Eventually, I’d get sick of this whole not-eating thing, eat an entire goddamn pizza to my face, and be right back where I was. I used to think there was something magical about the 209-pound mark that I simply couldn’t pass; I’d struggle to get there, and as soon as I did, I’d slingshot myself back 10 or 15 pounds with a few “cheat nights”. Now, I’m taking notes: I know what my “budget” of calories is for the day, and it helps me to better inform my decision-making and pace myself when eating throughout the day. It’s working: when I started the Gaming Inspirations posts, I weighed 218.8 pounds. This morning, I weighed myself, and I’m 208.1. Not bad, man. Even rudimentary calorie-counting has taken me from floundering in the darkness of “hurr durr I can’t lose weight” to slow, steady progress towards my goal weight. Garnet didn’t just fall into Doctor Tot’s lap a damn book-learned genius: she had to take notes, study those notes, and adjust future actions based on what she learned.
The second thing that Garnet taught me, patience, is a lot harder. Anyone can take two seconds to write shit down (not to shit-talk note-taking; it’s an integral part of the self-improvement process), but patience is much more of a practiced skill. A skill that I’m pretty bad at. But hey, I’m not gonna get better without practice, so practice I shall.
Garnet, when she had to go incognito as Dagger to avoid recognition, sucked at being a “normal Alexandrian”. She didn’t speak the way they did. She didn’t act the way they did. But when Zidane said “hey, Dagger, you probably oughta stop acting so weird and naive and princess-y for a sec”, she listened. It’s hard as hell to change behavior, no matter who you are, and she underwent a drastic change to achieve her goal of not getting caught. Sometimes, changes can make you feel… strange. Uncomfortable. Not like yourself. I feel this way a lot when I’m trying to implement the changes I write about in these posts. Am I someone who counts calories? Am I someone who stays positive, who speaks up in a group, who is unafraid to try new things?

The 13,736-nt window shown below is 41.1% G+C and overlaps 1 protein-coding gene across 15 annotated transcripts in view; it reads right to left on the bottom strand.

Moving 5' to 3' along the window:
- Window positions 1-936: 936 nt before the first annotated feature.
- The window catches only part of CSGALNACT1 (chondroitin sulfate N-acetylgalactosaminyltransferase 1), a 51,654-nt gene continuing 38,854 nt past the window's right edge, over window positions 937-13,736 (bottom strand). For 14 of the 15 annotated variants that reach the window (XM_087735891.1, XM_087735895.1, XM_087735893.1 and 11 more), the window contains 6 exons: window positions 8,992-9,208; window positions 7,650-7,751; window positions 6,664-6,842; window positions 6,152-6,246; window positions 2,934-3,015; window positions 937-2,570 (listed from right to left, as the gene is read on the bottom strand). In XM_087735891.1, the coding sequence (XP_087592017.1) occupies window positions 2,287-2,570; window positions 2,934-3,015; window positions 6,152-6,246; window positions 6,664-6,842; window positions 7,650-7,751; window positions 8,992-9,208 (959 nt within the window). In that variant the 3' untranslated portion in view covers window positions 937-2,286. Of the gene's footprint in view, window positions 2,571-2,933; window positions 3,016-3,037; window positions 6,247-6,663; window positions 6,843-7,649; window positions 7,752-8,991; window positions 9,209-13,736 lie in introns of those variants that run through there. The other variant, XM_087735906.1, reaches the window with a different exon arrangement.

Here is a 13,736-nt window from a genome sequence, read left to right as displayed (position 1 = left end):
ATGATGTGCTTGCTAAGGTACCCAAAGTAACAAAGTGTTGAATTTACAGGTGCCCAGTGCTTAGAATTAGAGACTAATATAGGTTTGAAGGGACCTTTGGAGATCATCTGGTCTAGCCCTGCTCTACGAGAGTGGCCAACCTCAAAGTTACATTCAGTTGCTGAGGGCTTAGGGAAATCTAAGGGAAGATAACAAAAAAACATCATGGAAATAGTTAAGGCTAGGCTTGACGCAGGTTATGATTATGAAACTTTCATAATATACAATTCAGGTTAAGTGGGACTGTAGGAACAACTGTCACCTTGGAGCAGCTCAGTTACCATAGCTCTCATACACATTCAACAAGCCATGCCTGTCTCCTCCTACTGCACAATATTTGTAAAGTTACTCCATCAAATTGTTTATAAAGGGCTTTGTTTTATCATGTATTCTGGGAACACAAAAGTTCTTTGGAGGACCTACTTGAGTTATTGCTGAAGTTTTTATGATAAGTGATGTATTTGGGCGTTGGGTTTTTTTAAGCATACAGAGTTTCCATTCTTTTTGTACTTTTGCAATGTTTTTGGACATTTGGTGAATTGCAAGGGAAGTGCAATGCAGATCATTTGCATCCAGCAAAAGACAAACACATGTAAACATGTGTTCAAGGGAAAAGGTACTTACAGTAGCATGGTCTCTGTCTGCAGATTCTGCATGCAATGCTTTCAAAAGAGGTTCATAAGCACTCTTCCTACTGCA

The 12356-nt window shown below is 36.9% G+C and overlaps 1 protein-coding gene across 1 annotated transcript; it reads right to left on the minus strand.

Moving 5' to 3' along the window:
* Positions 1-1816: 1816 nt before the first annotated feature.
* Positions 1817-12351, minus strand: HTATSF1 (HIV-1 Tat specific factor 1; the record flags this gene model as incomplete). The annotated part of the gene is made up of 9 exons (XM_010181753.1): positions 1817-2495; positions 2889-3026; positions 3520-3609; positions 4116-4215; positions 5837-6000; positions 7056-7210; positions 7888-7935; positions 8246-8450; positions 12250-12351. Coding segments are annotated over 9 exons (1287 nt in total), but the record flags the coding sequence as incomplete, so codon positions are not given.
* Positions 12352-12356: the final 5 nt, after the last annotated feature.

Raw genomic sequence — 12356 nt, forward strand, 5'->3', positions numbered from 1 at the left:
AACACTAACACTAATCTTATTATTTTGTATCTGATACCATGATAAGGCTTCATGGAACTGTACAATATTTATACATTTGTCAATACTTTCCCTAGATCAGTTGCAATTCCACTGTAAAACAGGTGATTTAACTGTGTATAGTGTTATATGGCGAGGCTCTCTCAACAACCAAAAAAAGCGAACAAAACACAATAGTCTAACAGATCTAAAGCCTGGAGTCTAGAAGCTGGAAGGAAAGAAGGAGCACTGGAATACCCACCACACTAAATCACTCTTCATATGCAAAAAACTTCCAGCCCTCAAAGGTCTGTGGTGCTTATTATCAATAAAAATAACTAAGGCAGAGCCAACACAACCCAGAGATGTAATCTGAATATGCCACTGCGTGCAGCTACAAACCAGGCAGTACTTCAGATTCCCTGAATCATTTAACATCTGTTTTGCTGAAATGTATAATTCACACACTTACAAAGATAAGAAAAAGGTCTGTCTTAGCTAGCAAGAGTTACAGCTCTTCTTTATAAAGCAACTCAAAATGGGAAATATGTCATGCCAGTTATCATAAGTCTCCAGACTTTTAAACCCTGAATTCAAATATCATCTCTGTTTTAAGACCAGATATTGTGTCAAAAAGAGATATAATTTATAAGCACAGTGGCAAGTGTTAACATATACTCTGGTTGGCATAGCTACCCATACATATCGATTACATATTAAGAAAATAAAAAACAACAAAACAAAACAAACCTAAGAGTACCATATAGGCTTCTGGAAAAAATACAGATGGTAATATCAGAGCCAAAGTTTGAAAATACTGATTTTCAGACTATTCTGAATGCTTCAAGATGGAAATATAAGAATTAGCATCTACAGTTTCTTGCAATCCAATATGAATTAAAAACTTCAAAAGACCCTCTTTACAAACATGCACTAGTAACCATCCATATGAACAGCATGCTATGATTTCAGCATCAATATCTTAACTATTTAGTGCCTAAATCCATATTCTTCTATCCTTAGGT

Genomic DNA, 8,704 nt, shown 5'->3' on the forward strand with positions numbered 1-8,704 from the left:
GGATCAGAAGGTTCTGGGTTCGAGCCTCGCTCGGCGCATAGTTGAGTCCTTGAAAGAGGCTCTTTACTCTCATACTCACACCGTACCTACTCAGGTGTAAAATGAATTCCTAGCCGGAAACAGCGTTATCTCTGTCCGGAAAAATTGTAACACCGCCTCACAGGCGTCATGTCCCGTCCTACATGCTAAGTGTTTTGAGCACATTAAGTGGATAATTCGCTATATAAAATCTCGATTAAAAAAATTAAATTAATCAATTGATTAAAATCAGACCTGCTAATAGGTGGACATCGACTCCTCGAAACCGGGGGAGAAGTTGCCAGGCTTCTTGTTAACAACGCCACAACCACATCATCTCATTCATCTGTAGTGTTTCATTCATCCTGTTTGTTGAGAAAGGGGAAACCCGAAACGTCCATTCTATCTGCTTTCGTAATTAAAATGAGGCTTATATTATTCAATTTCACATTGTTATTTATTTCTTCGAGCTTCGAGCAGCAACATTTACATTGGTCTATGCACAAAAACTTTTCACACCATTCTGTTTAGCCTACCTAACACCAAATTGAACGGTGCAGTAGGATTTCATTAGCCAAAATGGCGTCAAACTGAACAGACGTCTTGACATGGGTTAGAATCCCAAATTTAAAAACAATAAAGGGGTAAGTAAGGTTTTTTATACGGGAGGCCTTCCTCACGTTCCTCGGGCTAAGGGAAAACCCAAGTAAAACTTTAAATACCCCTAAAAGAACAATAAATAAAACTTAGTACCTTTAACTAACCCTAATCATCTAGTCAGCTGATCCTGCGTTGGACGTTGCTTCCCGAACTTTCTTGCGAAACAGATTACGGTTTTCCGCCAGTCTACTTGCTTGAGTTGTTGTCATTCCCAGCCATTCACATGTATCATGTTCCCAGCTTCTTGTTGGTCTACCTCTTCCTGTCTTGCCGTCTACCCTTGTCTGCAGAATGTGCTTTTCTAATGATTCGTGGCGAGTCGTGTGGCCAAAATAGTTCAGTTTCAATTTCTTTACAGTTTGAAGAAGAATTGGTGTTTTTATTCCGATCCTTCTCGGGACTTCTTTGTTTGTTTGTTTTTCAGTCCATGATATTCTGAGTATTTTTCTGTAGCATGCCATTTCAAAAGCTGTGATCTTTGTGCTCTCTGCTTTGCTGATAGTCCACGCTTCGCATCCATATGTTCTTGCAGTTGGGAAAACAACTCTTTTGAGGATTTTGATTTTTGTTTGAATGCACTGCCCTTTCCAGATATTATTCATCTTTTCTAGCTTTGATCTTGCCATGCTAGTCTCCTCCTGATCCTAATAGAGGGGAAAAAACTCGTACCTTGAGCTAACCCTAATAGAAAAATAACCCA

I’m not yet. But I’m trying to be.
This is how Dagger, raised in a castle removed from the society she was to rule, learned her compassion for the common folk. She may have known about the life of the commoner before she ran away, but being forced to live as one, as awkward a transition as it was, gave her a perspective she never would have had as secluded royalty.
I used to let the fear of failure deter me, but now, I know that I’m going to fail, and I’m okay with it. The only reason Garnet succeeded in escaping from Alexandria Castle is because she was patient and strove to understand those different from herself. When she failed, she noted it, she learned from it, and it helped her be better in the future. Change isn’t instant; it’s a slow grind to get from where you are to where you want to be, but you’re not going to get anywhere if you’re not willing to change, to get a little uncomfortable, to fail once in a while. Princess Garnet helped show me that it’s worth it to work hard, be patient, and strive for what you really want.